Global Rapid Rugby have announced that despite inherent risks from variois travel advisories causing the cancellation of sporting events around the world, it is all systems go for the second round of the modified version of rugby, with the opening round on March 14th in Perth.
Global Rapid Rugby is an international rugby union competition that incldues six professional teams including Australia, China, Fiji, Hong Kong, Malaysia and Samoa.
Rapid Rugby incorporates innovative new laws and competition rules designed to increase ball-in-play time and reward attacking, free scoring play in a 70-minute match.
In 2020, Rapid Rugby’s inaugural home-and-away competition features teams competing for a AU $1 million total prize pool.
The only minor changes will be for the home-and-away approach, now shifting Chinas home matches to account for coronavirus restrictions.
“We are ready and can’t wait to launch our competition,” Global Rapid Rugby CEO, Mark Evans, said.
“The situation in China and its effects elsewhere have meant the schedule has been amended a little but, I’m proud to say, there is not one hurdle we have not been able to overcome;
“It is all systems go for Global Rapid Rugby in 2020.”
“The health and welfare of the players, the coaches and our fans has been our number one concern and we have followed the advice of all relevant authorities, including the World Health Organisation, every step of the way.”
The major alteration to the schedule surrounds home games for the China Lions, a team jointly supported by the China Rugby Football Union and New Zealand domestic powerhouse Bay of Plenty scheduled to play three home games in Shanghai and two in Rotorua.
Restrictions on sporting teams entering China means that games can no longer be played in Shanghai. The Lions will now play three home games in New Zealand and Rapid Rugby is working closely with Rugby Australia to provide a venue for two games in Australia.
The inaugural Global Rapid Rugby home-and-away season will begin on March 14 with Fijian Latui hosting the China Lions under lights in Suva, followed by a Double Header at HBF Park in Perth.
Across in Perth for week 1 will see the Manumā Samoa kick off against Hong Kong’s South China Tigers, followed by the home town Western Force against Malaysia Valke.
“It’s exciting to think that within six hours, six teams representing the rich tradition of Australia and New Zealand, the exciting potential of Asia, and the raw talent of the Pacific Islands will be on show and growing the game of rugby,” Evans said.
How is Rapid Rugby Different?
Powering up try scoring
Who doesn’t love seeing the scoreboard tick over? Well, there’s no better way to bank points for your side than with a Power Try. Going the length of the field to score are memories that are etched in supporters’ minds and we’re encouraging more of those moments in every game.
Any try-scoring play that begins inside a team’s defensive 22 will see 9 points added without the need for a conversion. A runaway break is brilliant, but teams with the skill to keep possession and make their way down the field and dot down over the try line will also be rewarded. And if a defensive side contemplates a deliberate penalty to break up the attack they’ll need to think again, the Power Try stays alive!
No sideline safety valve
We’re encouraging the quick counter attack to be a core part the on-field arsenal. How are we doing that? Well, teams no longer have the luxury of kicking the ball out on the full within their defensive 22 to relieve pressure. Any kick that goes over the sideline on the full will be turned over to the opposition at the point of where the kick was taken from, so keeping the ball in the field of play will be the aim of the game. We’re creating more instinctive play, teams will now apply a different style in this area of the field depending on the defensive line in front of them. Watch this space – literally!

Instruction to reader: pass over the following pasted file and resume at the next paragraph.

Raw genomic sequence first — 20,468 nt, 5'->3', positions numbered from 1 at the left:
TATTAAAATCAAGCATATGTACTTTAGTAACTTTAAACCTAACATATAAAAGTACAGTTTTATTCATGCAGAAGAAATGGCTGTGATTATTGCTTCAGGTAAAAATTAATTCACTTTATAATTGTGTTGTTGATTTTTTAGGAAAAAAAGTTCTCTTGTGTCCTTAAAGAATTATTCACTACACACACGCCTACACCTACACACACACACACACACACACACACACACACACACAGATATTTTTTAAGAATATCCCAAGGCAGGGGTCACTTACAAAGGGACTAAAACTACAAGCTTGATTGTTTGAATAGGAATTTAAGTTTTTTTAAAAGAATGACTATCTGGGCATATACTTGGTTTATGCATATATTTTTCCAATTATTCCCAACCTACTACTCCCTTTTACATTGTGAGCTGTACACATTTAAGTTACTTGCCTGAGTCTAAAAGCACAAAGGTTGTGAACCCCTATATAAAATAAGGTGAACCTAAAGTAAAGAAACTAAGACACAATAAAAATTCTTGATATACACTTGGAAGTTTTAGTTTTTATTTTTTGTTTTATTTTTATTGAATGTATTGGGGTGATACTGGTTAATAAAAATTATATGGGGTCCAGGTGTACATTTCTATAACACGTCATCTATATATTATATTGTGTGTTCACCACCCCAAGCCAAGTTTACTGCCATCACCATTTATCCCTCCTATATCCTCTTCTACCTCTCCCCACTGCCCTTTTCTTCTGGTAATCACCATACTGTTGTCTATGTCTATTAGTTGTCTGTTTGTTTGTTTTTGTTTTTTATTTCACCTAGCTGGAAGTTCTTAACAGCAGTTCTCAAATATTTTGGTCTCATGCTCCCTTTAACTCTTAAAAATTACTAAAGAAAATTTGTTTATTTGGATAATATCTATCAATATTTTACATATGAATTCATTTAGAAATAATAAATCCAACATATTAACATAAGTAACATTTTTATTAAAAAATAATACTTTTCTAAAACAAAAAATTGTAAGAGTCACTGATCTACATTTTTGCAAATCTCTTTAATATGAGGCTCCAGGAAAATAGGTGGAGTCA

Threading the needle
Running rugby is what we’re all about, but kicking is a skill, that when executed well, can cut an opposition defence to shreds. And in Rapid Rugby it’s all about precision. Teams can take advantage of the 10/22 rule – best explained in this three-step process;
Kicks must be taken from between your defensive goal and 10m line.
It’s important to note that play must start within this zone.
you can’t pass the ball backwards and then kick from the designated area!
The ball must land ahead of you within the field of play.
It can bounce as many times as you like but before it goes over the sideline but it must take its final bounce within your attacking 22.
What is your reward? You move down the field and pick up your attack from the point the ball bounces out! Coaches will have to decide how many players to take from the defensive line to limit the impact of attacking kicks – this one is going to be a cracker!
On and off and on again
Everyone wants to see the best players play for longer so that’s one of the reasons we’ve introduced rolling substitutions. Players can be rotated for management or tactical reasons at any time during the match and then return to the action when needed. There will be a maximum of 10 substitutions for each team during a game.
Rapid game time
To meet expectations of a rapid viewing experience at the stadium and on screens across the globe, we’ve reduced the time of each half to 35min each. That’s 10min less than a traditional rugby match is currently played, and while it might not sound like a big difference, we’ve spoken to a lot of key stakeholders in the game and they agree this simple cha nge creates a sense of urgency in a match that players and fans alike will embrace.
We’ve also upped the ante to incentivise and reward attacking tactics and game style. Bonus points are up for grabs if your team does one or more of the following;